The problem, however, is that sin is a big deal to God. Sin was such a big deal to the Lord that he himself had to become a man and endure his own anger against sin! On the cross, the eternal Son of God endured the punishment our sin deserves, so that we might have the Father’s favor. This is what 1 John 4:10 teaches us when it calls Christ’s sacrifice a “propitiation.” Lutheran theologian J. A. Preus rightly says, “Propitiation refers generally to the idea that, through the sacrifice, God’s wrath is satisfied. . . . When we say that God is propitiated, we mean that He is no longer angry because of our sin.”

Unbelievers may complain about God’s anger against sin, but no one can say that God does not love us, for he himself was willing to come and endure his own righteous anger against sin! Instead of complaining about the just consequences of our sin, which the Lord plainly warned us was death and the loss of his favor (Gen. 2:17), we should be thankful that our God cared enough to come to earth, to take to himself our human nature, and suffer in our place. How great is God’s love for us that he bears his own righteous anger against sin in the person of his Son! O how gracious and merciful this God is to take the punishment his creatures deserved, so that we might not ever endure this punishment ourselves!

Discussion: Do most people think that God is angry about sin? How does the cross show that sin is a “big deal” to God? Which attitude pleases the Lord, complaining about his righteous anger against sin or thanking him that he was willing to bear his own righteous anger at the cross?

Prayer Starter: In your prayer thank the Father that the Son was willing to die as the one who would turn away God’s righteous wrath/anger against our sin. Pray for an unbeliever you know, that they might realize the great love of God for them displayed at the cross.


Monday, February 7, 2011

Daily Devotions from the Heidelberg: Jesus, Lamb and Shepherd

Christ the Lamb of God and Shepherd of His People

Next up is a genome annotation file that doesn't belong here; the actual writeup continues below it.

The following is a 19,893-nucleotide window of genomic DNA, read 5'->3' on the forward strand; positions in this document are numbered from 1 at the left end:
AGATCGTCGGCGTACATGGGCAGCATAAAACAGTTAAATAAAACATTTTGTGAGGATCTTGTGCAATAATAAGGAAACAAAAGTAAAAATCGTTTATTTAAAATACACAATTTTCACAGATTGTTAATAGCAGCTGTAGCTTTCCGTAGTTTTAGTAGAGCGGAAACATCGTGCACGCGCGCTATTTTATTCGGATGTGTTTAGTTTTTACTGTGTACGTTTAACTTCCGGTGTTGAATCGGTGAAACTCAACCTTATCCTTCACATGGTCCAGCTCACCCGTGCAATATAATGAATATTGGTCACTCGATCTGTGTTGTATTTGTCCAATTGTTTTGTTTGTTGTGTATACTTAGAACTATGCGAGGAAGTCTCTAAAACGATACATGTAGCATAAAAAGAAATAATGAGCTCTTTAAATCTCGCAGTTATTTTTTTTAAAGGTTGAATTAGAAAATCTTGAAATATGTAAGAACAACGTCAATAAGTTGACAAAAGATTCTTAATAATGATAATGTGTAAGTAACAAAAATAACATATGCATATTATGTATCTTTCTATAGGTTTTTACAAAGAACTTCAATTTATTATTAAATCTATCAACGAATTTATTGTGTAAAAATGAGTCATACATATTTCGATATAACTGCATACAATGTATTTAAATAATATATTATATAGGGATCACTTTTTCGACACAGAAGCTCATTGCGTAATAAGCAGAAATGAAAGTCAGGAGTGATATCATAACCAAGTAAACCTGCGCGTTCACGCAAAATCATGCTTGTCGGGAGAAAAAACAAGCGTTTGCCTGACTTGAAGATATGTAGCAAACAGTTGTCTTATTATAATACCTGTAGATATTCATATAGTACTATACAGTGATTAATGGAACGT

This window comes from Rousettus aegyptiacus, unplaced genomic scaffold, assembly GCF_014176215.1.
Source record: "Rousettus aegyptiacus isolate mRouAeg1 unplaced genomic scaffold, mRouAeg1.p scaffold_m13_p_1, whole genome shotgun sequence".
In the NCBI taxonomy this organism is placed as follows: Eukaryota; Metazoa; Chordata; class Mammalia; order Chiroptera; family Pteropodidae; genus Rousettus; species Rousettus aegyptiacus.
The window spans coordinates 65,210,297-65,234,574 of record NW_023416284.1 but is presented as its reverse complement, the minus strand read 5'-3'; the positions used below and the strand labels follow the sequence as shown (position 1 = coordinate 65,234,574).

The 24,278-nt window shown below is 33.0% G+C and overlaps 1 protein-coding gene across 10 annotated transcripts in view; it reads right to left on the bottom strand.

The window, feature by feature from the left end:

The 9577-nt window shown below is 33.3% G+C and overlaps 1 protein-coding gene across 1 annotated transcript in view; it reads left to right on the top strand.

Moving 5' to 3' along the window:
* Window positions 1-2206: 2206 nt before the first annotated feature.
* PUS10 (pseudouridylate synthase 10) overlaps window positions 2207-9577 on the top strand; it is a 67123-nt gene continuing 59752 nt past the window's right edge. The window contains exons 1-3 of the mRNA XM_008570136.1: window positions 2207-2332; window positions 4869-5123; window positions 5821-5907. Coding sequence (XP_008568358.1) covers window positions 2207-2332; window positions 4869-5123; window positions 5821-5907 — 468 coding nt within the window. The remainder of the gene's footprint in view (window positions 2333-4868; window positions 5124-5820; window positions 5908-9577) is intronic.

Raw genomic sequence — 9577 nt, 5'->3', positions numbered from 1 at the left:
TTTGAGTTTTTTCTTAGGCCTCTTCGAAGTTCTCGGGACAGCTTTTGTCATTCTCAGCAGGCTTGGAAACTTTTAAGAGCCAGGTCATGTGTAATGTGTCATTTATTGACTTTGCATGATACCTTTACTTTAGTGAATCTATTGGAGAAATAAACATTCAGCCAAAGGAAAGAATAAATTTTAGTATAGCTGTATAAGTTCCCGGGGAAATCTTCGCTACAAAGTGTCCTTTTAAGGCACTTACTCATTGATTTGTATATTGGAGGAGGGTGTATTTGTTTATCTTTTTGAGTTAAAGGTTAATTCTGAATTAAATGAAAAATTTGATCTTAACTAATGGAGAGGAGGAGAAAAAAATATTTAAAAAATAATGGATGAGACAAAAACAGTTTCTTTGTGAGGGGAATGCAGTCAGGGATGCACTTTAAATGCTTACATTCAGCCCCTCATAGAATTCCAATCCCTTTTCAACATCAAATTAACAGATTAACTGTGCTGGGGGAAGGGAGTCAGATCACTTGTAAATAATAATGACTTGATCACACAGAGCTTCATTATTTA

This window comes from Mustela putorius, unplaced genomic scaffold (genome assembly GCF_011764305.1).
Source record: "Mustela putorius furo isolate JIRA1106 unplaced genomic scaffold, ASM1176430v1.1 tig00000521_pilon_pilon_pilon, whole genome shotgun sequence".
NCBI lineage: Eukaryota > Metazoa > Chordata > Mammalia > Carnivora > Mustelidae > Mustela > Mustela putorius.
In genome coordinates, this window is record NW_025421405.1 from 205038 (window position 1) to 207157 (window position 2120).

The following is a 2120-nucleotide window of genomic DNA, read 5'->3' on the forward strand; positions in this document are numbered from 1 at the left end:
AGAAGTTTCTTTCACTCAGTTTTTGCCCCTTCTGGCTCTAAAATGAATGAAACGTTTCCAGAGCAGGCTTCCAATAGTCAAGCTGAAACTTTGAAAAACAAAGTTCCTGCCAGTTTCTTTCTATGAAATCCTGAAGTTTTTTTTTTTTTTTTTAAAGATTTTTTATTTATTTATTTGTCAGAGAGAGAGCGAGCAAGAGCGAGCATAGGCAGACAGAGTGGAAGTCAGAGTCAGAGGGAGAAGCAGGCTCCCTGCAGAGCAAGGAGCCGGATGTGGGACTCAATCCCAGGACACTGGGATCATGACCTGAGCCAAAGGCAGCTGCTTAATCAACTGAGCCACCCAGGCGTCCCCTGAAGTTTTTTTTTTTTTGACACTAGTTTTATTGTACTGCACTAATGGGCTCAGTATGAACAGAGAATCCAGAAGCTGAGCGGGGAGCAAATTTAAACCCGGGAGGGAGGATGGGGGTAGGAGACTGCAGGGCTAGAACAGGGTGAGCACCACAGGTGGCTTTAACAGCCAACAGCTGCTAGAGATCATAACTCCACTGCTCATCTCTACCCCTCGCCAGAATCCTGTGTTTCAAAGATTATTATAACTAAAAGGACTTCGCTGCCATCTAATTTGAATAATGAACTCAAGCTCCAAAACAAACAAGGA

Reading:

1) Heidelberg Catechism

9 Q. But doesn’t God do us an injustice by requiring in his law what we are unable to do?

A. No, God created human beings with the ability to keep the law. They, however, tempted by the devil, in reckless disobedience, robbed themselves and all their descendants of these gifts.

2) Scripture

Isaiah 53:6:

All we like sheep have gone astray;
we have turned—every one—to his own way;
and the Lord has laid on him
the iniquity of us all.

Comment

When Adam was first created he was able to obey God’s commands. But after Adam sinned, a change took place. After his sin, Adam’s mind, emotions, desires, and will changed. He no longer wanted to obey God’s commands, and when he tried, he found he could not obey with a whole heart.

This change of heart is what the catechism refers to when it says we are unable to obey God’s law. Sadly, Adam’s bad heart has been passed down to us. Just as our parents pass down certain characteristics like hair color or height or facial expressions, so Adam has passed down his bad heart to the human race.

What this means is that God’s commands still stand (Psalm 119:89), but we have no desire or ability to obey them. We are in a bad position, because God requires an obedience we can no longer give.

Adam was sort of like the lead sheep. Sheep follow the leader. All of us follow Adam in his sin, because we inherited his nature. Just as Adam went astray, so we have left God to follow our own way.

Is there a way back to God? Yes, there is! Isaiah 53:6 talks about the way back. God sent his Son who became a man. At the cross all of our iniquity and sins were laid on Jesus, and all of his righteousness is laid on us if we put our trust in him. Peter puts the truth of our return to God, this way in 1 Peter 2:24-25:

“He himself bore our sins in his body on the tree, that we might die to sin and live to righteousness. By his wounds you have been healed. For you were straying like sheep, but have now returned to the Shepherd and Overseer of your souls.”
Jesus is the lamb of God whose wounds heal us. But Jesus is also the Shepherd and Pastor (overseer) of our souls!

Discussion: When Adam was first created, was he able to obey God’s commands? After Adam’s sin, was he able to perfectly obey God’s commands? After Adam’s sin, did he want to obey God’s commands?

Prayer Starter: In your prayer thank the Father that Christ bore our sins so that we might return to him as the Shepherd of our souls. Pray that you “might die to sin and live to righteousness,” near Christ your Shepherd.

Hymn for Lord’s Day 4

Who Is Like the Lord Our Maker?

To the tune HOLY MANNA (http://www.hymnary.org/hymn/PsH/322 or http://www.hymnary.org/hymn/UMH/150). Based on Lord’s Day 4 of the Heidelberg Catechism, Q&A 9-11 (related Westminster Shorter Catechism Q&A 14, 19, 84). Words: Bill Weber, 2010.

v. 1
Who is like the Lord our Maker?
ruling, sov’reign over all.
Robed in glory, great in power,
all things own His righteous rule.
From Him all things have their being.
Through Him all things are sustained.
To Him all things praise His glory,
so his beauty may we trace.

v. 2
Maker, Ruler, and Sustainer,
How much to you do we owe!
But through Adam we have left you,
Your ways we refused to go.
Of all creatures, man the only
fails to give the Lord His due.
God’s law, man in pride, rebellion
will not keep and will not do.

v. 3
Great is sin against our Maker,
ev’ry sin is aimed at Him.
Should the clay resist the Potter,
fight against his wise design?
For the Lord is right in anger